Asbestos matters: the Waltham Forest Town Hall fiasco

The Council’s recent conviction over the asbestos dust that it allowed to pollute the Town Hall has been well covered in the local press, see for example:

http://www.guardian-series.co.uk/news/11734109.Council_admits_failing_to_protect_staff_from_deadly_asbestos/

 http://www.guardian-series.co.uk/news/11746274.Confusion_over_town_hall_asbestos_scandal_as_contractor_denies_involvement/

 http://www.guardian-series.co.uk/news/11737085.Council_employee_exposed_to_asbestos_dust__will_worry_his_entire_life_/

http://www.guardian-series.co.uk/news/11734195.Campaigners_call_for_individuals_to_be_held_to_account_over_deadly_asbestos/

But two matters remain to be clarified. The first is the role played by NPS London Ltd. (NPSL).

NPSL is the joint venture company that was created when the Council outsourced its building consultancy division in March 2007 (the background is covered in the Cabinet minutes of 23 January 2007). It has a ten-year contract with the Council to advise about, and ‘to procure works and specialist services’ in relation to, ‘all construction matters’. This contract is worth millions of pounds. LBWF owns 20 per cent of NPSL, the other 80 per cent belonging to NPS Ltd., a private company; and in return for its 20 per cent share, LBWF retains two places on the NPSL board. Over the years, various luminaries have occupied these places, including Cllrs Akram, Robbins, Rusling, and Wheeler, together with LBWF Chief Executive Martin Esom, who was a NPSL director from June 2010 to July 2014.

In a normal local authority, there would be no confusion about what role, if any, NPSL has played in the latest fiasco. But this is Waltham Forest. So while Mr. Esom claimed to me in 2012 that NPSL was ‘our advisers on asbestos matters’ (e-mails, 9 November and 23 November), an NPSL spokesman has now come forward to tell the Waltham Forest Guardian directly the opposite – that the company ‘had “nothing to do” with it’ – the ‘it’, we may reasonably conclude, being the 2012 discovery of asbestos dust in the Town Hall (print edition, 29 January 2015).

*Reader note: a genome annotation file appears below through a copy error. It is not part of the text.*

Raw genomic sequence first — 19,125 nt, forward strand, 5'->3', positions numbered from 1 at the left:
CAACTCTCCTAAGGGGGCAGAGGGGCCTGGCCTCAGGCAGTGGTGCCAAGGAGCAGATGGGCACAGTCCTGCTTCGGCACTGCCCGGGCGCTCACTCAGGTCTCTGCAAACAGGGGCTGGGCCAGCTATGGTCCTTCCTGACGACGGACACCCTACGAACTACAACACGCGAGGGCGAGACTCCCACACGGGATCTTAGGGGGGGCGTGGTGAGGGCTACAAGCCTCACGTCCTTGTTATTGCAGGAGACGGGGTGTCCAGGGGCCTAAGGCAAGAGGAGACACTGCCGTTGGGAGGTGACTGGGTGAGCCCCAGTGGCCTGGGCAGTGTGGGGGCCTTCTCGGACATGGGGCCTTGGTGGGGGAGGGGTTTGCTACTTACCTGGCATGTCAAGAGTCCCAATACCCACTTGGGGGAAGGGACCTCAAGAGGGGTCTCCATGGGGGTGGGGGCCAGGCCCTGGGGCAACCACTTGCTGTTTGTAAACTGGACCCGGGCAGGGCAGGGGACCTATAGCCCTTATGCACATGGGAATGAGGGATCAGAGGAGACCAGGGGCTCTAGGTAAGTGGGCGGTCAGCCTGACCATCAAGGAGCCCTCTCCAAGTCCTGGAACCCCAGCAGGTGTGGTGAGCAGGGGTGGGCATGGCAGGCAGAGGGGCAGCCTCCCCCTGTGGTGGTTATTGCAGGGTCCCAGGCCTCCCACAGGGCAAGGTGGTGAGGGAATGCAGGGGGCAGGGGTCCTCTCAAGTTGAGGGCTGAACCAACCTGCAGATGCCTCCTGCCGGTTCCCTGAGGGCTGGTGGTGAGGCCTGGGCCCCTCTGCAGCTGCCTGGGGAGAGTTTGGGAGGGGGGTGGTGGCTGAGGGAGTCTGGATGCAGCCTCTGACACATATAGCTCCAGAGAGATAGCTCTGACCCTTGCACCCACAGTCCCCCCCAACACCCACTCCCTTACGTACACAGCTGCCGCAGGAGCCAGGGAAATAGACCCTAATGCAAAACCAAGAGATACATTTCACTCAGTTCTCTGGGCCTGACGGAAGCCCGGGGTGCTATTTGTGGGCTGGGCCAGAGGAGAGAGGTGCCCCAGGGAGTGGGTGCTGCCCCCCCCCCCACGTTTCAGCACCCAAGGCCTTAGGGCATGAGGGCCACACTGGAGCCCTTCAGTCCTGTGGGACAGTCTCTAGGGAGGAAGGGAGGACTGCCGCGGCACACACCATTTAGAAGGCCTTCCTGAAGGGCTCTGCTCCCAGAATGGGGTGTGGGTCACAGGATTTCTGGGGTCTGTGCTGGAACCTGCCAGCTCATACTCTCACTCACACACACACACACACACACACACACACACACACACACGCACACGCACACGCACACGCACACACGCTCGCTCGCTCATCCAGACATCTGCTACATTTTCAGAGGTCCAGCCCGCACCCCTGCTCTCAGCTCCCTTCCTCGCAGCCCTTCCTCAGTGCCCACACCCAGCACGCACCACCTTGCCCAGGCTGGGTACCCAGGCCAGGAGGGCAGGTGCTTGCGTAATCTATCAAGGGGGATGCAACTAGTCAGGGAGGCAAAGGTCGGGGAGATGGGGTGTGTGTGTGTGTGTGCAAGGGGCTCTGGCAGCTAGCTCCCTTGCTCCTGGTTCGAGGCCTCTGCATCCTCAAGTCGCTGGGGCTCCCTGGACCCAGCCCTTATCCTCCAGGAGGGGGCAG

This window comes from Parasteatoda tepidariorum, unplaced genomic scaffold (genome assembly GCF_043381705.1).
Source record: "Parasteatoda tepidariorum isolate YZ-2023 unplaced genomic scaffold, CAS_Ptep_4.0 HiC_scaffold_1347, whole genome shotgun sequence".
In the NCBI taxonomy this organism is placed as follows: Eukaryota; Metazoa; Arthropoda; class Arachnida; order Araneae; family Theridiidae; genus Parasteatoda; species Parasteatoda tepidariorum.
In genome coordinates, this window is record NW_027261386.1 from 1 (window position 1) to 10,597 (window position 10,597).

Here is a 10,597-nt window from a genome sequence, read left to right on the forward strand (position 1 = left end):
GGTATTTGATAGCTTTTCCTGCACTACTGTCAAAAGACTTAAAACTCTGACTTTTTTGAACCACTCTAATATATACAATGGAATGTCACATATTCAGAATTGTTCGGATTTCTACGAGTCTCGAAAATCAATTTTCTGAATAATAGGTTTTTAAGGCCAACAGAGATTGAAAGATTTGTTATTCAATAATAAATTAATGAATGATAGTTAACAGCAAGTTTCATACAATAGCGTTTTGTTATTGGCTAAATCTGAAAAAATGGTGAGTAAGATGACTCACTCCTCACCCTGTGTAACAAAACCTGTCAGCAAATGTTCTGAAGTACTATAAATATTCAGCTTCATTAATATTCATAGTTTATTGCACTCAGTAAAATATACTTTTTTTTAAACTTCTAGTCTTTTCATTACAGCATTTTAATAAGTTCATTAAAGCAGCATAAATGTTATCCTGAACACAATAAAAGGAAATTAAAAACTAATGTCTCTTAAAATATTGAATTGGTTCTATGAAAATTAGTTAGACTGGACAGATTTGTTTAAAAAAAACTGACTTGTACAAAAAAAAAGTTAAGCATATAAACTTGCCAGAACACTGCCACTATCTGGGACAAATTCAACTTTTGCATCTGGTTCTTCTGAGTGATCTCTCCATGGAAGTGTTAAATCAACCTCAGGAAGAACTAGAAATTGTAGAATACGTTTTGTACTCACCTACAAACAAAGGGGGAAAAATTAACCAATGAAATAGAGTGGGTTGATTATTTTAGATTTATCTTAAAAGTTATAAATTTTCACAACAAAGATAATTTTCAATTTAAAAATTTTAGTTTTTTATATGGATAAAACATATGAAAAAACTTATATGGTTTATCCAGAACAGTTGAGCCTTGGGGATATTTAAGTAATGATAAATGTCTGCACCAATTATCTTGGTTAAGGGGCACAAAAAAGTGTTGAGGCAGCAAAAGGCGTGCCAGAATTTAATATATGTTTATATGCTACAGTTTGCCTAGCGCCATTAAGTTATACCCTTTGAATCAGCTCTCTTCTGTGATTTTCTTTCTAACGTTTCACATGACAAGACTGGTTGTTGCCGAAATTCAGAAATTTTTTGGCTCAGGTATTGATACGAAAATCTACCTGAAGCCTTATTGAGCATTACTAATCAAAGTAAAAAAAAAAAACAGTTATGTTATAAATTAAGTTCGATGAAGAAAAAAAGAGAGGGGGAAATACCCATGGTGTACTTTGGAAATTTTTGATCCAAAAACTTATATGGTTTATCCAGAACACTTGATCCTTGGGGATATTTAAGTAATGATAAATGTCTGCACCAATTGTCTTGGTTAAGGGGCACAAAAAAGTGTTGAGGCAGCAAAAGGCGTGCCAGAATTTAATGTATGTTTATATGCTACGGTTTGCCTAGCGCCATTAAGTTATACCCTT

The spokesman’s denial is certainly curious, for several different reasons. The LBWF Asbestos Policy of November 2007, updated in March 2010 – which as far as I know was the version current in 2012 – mentions NPSL on multiple occasions, and contains a flow chart suggesting it was central to policy planning, advice, and the commissioning of surveys (I’ve pasted the policy in the documents box, left, for those who are interested – see especially p.6). Second, it is a fact that the survey which triggered the discovery of asbestos dust in 2012 – which was carried out by GBNS Ltd – explicitly names NPLS as both ‘customer’ and ‘instructing party’. Finally, it is worth noting that NPSL has worked closely with LBWF on other recent asbestos problems, notably the episode at St Mary’s School in Walthamstow (which will be covered in a forthcoming post).

The second matter which requires clarification is the way that LBWF and NPSL interacted. In November 2012, I asked Mr. Esom how he dealt with the potential conflict of interest which stemmed from the fact that he was simultaneously, one, chief executive of a council and, two, director of a private company that this council did substantial business with. The key part of his answer reads as follows:

‘I fully recognise my role as board director, and also Chief Executive of the authority and ensure that the two roles are not blurred. My deputy, Shifa Mustafa, acts as the lead client and she has a free reign to fulfill that task in the best interests of the local authority. She reports to a variety of Cabinet Members directly on the performance of NPS’ (e-mails 22 November and 4 December 2012).

So far so good. But when I then asked to see ‘the reports that Ms. Mustafa had produced for Cabinet members in 2011 and 2012’, I was told that they were ‘verbal and therefore no formal paper reports exist’ (FIA 2012/0874).

Similarly, though in other correspondence Mr. Esom told me that ‘Council officers had both face to face and telephone discussion on all matters related to the GBNS survey, the issues raised through the report and the actions to be taken’, he also observed: ‘These discussions would have been frequent and there is no reason why such discussions or meetings would have been recorded in writing’ (e-mail, 23 November 2012).

I leave it to others to decide whether this kind of interaction can be judged as suitable, given the amount of public money that was changing hands, and the fact that the issues being discussed included asbestos.

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